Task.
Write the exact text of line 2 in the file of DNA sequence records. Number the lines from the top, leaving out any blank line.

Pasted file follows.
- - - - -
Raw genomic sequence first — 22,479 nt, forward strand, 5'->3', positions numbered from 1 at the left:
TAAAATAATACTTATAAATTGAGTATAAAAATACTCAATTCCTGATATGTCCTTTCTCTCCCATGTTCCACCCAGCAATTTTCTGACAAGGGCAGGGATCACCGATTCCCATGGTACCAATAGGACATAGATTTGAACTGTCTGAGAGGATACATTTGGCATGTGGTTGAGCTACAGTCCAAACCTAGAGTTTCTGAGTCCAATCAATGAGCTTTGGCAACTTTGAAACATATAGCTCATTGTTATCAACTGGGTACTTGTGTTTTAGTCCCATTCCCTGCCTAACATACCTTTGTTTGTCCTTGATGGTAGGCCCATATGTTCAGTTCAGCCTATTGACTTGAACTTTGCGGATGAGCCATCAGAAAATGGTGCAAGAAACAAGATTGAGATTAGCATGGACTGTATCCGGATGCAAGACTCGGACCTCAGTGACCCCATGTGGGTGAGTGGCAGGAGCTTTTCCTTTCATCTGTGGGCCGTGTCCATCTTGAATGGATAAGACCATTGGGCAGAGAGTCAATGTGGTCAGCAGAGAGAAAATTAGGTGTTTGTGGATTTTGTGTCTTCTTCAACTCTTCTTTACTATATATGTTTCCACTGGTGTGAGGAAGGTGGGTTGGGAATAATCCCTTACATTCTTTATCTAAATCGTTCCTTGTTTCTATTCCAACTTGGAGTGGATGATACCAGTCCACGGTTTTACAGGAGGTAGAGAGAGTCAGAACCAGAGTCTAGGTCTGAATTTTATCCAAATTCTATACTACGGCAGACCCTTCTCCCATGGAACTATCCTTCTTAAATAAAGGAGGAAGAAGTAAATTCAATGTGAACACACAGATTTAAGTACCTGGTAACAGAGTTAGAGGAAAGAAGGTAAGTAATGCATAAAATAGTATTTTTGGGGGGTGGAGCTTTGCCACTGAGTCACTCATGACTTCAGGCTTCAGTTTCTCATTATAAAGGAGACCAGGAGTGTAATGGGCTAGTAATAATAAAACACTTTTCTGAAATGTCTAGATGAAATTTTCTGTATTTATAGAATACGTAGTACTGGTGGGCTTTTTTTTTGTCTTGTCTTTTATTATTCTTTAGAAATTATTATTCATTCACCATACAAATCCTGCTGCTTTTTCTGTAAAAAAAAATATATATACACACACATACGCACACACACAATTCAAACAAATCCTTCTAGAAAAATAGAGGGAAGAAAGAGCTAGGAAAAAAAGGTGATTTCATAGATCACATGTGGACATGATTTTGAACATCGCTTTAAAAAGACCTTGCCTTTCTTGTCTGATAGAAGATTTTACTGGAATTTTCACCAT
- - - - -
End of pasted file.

TAAAATAATACTTATAAATTGAGTATAAAAATACTCAATTCCTGATATGTCCTTTCTCTCCCATGTTCCACCCAGCAATTTTCTGACAAGGGCAGGGATCACCGATTCCCATGGTACCAATAGGACATAGATTTGAACTGTCTGAGAGGATACATTTGGCATGTGGTTGAGCTACAGTCCAAACCTAGAGTTTCTGAGTCCAATCAATGAGCTTTGGCAACTTTGAAACATATAGCTCATTGTTATCAACTGGGTACTTGTGTTTTAGTCCCATTCCCTGCCTAACATACCTTTGTTTGTCCTTGATGGTAGGCCCATATGTTCAGTTCAGCCTATTGACTTGAACTTTGCGGATGAGCCATCAGAAAATGGTGCAAGAAACAAGATTGAGATTAGCATGGACTGTATCCGGATGCAAGACTCGGACCTCAGTGACCCCATGTGGGTGAGTGGCAGGAGCTTTTCCTTTCATCTGTGGGCCGTGTCCATCTTGAATGGATAAGACCATTGGGCAGAGAGTCAATGTGGTCAGCAGAGAGAAAATTAGGTGTTTGTGGATTTTGTGTCTTCTTCAACTCTTCTTTACTATATATGTTTCCACTGGTGTGAGGAAGGTGGGTTGGGAATAATCCCTTACATTCTTTATCTAAATCGTTCCTTGTTTCTATTCCAACTTGGAGTGGATGATACCAGTCCACGGTTTTACAGGAGGTAGAGAGAGTCAGAACCAGAGTCTAGGTCTGAATTTTATCCAAATTCTATACTACGGCAGACCCTTCTCCCATGGAACTATCCTTCTTAAATAAAGGAGGAAGAAGTAAATTCAATGTGAACACACAGATTTAAGTACCTGGTAACAGAGTTAGAGGAAAGAAGGTAAGTAATGCATAAAATAGTATTTTTGGGGGGTGGAGCTTTGCCACTGAGTCACTCATGACTTCAGGCTTCAGTTTCTCATTATAAAGGAGACCAGGAGTGTAATGGGCTAGTAATAATAAAACACTTTTCTGAAATGTCTAGATGAAATTTTCTGTATTTATAGAATACGTAGTACTGGTGGGCTTTTTTTTTGTCTTGTCTTTTATTATTCTTTAGAAATTATTATTCATTCACCATACAAATCCTGCTGCTTTTTCTGTAAAAAAAAATATATATACACACACATACGCACACACACAATTCAAACAAATCCTTCTAGAAAAATAGAGGGAAGAAAGAGCTAGGAAAAAAAGGTGATTTCATAGATCACATGTGGACATGATTTTGAACATCGCTTTAAAAAGACCTTGCCTTTCTTGTCTGATAGAAGATTTTACTGGAATTTTCACCAT